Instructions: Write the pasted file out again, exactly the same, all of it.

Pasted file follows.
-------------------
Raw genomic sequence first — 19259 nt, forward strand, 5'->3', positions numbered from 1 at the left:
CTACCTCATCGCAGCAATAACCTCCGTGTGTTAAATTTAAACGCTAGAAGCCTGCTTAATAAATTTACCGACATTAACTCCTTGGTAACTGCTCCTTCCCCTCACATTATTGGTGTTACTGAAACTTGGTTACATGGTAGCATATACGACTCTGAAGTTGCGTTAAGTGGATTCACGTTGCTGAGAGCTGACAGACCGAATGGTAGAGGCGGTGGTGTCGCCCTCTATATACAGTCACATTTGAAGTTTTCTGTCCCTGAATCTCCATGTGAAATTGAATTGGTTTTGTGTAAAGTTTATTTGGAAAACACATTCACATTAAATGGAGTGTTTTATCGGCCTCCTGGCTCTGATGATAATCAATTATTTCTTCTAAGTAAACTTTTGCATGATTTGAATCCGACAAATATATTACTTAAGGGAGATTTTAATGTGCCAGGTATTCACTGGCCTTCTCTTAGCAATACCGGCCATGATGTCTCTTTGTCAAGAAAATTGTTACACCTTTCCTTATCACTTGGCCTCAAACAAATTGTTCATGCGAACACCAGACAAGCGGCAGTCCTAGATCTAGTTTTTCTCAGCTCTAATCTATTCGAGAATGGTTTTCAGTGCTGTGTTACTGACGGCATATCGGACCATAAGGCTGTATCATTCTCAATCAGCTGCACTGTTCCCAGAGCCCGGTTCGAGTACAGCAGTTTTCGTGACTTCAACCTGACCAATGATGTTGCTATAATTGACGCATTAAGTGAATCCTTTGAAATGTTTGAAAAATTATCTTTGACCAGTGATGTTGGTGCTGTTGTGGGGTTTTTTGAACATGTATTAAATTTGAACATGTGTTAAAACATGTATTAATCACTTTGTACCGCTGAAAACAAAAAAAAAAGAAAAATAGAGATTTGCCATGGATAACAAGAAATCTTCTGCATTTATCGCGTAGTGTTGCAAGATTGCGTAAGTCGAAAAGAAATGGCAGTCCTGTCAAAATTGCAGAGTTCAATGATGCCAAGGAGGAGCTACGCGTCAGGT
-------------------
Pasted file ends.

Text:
Raw genomic sequence first — 19259 nt, forward strand, 5'->3', positions numbered from 1 at the left:
CTACCTCATCGCAGCAATAACCTCCGTGTGTTAAATTTAAACGCTAGAAGCCTGCTTAATAAATTTACCGACATTAACTCCTTGGTAACTGCTCCTTCCCCTCACATTATTGGTGTTACTGAAACTTGGTTACATGGTAGCATATACGACTCTGAAGTTGCGTTAAGTGGATTCACGTTGCTGAGAGCTGACAGACCGAATGGTAGAGGCGGTGGTGTCGCCCTCTATATACAGTCACATTTGAAGTTTTCTGTCCCTGAATCTCCATGTGAAATTGAATTGGTTTTGTGTAAAGTTTATTTGGAAAACACATTCACATTAAATGGAGTGTTTTATCGGCCTCCTGGCTCTGATGATAATCAATTATTTCTTCTAAGTAAACTTTTGCATGATTTGAATCCGACAAATATATTACTTAAGGGAGATTTTAATGTGCCAGGTATTCACTGGCCTTCTCTTAGCAATACCGGCCATGATGTCTCTTTGTCAAGAAAATTGTTACACCTTTCCTTATCACTTGGCCTCAAACAAATTGTTCATGCGAACACCAGACAAGCGGCAGTCCTAGATCTAGTTTTTCTCAGCTCTAATCTATTCGAGAATGGTTTTCAGTGCTGTGTTACTGACGGCATATCGGACCATAAGGCTGTATCATTCTCAATCAGCTGCACTGTTCCCAGAGCCCGGTTCGAGTACAGCAGTTTTCGTGACTTCAACCTGACCAATGATGTTGCTATAATTGACGCATTAAGTGAATCCTTTGAAATGTTTGAAAAATTATCTTTGACCAGTGATGTTGGTGCTGTTGTGGGGTTTTTTGAACATGTATTAAATTTGAACATGTGTTAAAACATGTATTAATCACTTTGTACCGCTGAAAACAAAAAAAAAAGAAAAATAGAGATTTGCCATGGATAACAAGAAATCTTCTGCATTTATCGCGTAGTGTTGCAAGATTGCGTAAGTCGAAAAGAAATGGCAGTCCTGTCAAAATTGCAGAGTTCAATGATGCCAAGGAGGAGCTACGCGTCAGGT